What my peers and I accomplished through IGLOW was to reinforce students’ dreams and give them skills to pursue them. My peers who helped plan IGLOWs and who worked as its facilitators and trainers were adult women who had grown up in the same circumstances as our students. They were married with children and with many domestic responsibilities and as we worked together to put on Camp IGLOW, these women were learning about things like gender roles, goal setting, and prejudice for the first time  - the material was just as new to them as it would be to our students. It was truly remarkable how these women learned the topics and were able to turn around and teach them to our students. I had a team of trainers who were new to the material they were teaching, but they grabbed ahold of the content and disseminated the knowledge to our young students, who became motivated and inspired. The camp was successfully carried out three times during my Peace Corps service, and I am proud to share that IGLOWs are being planned and executed this very minute by a horde of current Peace Corps Volunteers in Indonesia.

And I would like to note that we did not forget about the importance of male involvement. Our first IBRO Camp – Indonesian Boys Respecting Others – debuted this past spring where we trained our pilot group of boys in gender equality.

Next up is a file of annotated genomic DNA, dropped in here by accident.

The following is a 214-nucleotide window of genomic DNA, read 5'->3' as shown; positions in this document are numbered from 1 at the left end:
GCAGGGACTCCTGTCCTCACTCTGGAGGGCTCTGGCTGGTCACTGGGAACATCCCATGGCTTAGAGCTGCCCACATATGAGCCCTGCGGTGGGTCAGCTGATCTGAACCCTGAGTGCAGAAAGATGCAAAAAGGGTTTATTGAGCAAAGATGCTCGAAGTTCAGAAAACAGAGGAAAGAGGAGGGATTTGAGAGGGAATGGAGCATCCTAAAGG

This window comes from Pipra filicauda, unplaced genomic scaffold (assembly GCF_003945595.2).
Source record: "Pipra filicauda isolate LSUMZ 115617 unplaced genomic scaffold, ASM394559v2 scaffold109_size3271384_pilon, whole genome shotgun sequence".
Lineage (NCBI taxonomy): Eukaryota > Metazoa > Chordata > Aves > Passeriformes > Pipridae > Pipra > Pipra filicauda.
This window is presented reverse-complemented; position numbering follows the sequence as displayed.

I share this little story because I see in IGLOW a microcosm of the WomenNC Fellowship. I carried my experience as a Fellow with me to Indonesia when I gave students an opportunity to explore new knowledge and apply it accordingly. What I learned as a Fellow allowed me to serve my Peace Corps community as best as I could. I carried it with me. And again, to the new Fellows, I hope that, after you publish your papers on your research and give your last post-CSW community presentations, that you carry your experience with you, wherever you may end up.

Please take to heart how significant this opportunity is for North Carolina’s future leaders of gender equality. I thank you all for you kindness and generosity through your donations that allow WomenNC to keep offering this opportunity. Thank you for your time and attention. And with that I will turn the program back over to…